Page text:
In the 1960s, singer-songwriter Roger Salloom hung out in San Francisco with the likes of Janis Joplin and the Grateful Dead. His band opened for rising stars like Santana, Procol Harum and Van Morrison. He was on the same label as Creedence Clearwater Revival, and label honchos told him they thought he was going to be the household name.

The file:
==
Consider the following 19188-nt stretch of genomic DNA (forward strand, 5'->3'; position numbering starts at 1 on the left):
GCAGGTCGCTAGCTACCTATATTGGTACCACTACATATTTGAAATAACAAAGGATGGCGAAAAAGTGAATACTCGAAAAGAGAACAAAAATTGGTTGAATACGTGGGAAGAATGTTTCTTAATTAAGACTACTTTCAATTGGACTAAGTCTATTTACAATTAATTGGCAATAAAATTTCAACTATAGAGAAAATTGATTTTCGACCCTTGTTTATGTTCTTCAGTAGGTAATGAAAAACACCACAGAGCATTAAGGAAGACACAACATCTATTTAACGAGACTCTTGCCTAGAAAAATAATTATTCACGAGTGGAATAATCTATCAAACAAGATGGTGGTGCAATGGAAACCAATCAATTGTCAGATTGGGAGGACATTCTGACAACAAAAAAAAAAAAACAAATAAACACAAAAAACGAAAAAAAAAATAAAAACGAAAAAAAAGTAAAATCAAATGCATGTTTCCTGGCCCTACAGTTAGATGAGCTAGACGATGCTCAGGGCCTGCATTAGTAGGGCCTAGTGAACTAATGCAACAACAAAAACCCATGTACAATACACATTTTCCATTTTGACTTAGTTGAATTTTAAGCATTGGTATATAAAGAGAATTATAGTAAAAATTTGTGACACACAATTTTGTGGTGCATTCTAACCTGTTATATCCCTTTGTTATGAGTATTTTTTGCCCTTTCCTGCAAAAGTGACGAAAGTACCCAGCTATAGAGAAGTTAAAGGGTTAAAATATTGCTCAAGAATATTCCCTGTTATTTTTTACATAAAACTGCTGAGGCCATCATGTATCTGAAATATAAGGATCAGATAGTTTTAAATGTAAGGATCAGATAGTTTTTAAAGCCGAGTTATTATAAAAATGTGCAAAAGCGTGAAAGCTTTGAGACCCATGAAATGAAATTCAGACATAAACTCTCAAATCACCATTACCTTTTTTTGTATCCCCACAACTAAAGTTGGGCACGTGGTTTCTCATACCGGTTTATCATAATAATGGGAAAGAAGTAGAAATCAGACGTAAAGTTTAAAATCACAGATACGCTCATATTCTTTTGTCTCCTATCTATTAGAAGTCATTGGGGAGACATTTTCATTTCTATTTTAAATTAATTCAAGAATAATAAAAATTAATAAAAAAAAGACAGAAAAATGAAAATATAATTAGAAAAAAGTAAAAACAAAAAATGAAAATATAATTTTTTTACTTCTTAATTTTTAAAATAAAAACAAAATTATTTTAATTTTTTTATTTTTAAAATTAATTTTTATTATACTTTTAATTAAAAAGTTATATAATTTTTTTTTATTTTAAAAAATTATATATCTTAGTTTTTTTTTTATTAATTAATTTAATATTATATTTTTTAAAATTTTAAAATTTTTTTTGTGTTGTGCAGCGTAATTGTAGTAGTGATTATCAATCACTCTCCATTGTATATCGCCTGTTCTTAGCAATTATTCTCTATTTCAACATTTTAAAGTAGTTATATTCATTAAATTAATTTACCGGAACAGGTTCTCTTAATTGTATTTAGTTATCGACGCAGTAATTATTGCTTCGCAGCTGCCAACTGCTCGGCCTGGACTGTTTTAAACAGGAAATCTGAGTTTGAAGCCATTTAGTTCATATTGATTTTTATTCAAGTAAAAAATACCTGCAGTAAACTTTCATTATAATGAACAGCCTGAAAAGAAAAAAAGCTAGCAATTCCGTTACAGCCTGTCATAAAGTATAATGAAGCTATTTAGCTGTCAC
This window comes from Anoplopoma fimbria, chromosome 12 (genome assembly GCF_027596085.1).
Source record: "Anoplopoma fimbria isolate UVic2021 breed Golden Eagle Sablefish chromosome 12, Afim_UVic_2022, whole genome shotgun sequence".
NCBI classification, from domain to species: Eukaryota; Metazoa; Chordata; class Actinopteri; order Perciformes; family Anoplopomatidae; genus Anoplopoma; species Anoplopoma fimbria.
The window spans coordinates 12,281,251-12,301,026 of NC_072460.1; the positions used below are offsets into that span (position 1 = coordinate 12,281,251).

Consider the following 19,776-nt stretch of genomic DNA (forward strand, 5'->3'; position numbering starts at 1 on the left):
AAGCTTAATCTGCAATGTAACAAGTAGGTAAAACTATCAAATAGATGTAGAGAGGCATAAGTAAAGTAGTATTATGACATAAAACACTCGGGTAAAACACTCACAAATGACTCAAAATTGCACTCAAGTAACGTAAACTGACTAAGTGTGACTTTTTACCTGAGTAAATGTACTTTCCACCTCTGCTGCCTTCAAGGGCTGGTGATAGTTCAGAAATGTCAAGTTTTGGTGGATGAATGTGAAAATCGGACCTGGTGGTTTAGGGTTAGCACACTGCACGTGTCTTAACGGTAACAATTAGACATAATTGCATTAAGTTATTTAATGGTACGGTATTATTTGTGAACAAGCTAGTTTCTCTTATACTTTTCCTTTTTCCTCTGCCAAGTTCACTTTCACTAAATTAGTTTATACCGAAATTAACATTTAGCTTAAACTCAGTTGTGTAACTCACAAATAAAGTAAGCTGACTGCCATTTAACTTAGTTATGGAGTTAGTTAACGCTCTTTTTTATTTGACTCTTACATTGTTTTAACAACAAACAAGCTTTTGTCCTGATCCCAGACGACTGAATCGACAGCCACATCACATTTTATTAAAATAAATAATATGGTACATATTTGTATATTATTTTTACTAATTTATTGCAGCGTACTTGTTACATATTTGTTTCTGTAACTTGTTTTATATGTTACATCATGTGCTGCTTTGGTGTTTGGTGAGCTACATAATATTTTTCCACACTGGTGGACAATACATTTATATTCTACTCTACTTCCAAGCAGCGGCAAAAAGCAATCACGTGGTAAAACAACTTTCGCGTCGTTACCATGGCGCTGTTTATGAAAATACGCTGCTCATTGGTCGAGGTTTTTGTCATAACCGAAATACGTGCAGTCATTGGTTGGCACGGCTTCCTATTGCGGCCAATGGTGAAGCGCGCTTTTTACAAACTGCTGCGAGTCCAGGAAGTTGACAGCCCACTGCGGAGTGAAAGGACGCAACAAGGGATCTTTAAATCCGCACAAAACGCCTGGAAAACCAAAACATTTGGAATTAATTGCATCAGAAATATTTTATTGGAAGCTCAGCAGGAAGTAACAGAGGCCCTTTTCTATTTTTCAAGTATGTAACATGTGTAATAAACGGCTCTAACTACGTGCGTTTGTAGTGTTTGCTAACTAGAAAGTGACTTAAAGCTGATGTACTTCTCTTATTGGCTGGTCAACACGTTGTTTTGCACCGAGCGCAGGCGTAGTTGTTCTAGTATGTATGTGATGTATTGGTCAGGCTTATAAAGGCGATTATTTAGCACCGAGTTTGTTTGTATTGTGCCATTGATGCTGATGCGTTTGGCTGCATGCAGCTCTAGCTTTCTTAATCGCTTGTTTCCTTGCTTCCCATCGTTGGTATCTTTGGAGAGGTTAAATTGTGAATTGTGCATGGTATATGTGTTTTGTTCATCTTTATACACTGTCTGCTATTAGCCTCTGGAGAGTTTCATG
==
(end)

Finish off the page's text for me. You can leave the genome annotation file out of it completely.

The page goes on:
It didn’t happen. Creedence took off instead. Santana grew huge. Salloom’s band released a critically acclaimed record, Salloom, Sinclair and The Mother Bear, that was named by the Chicago Tribune the Top Album of 1968. But through a quirk of fate, timing, the market, his character, or a combination of all four, Salloom’s career never took off.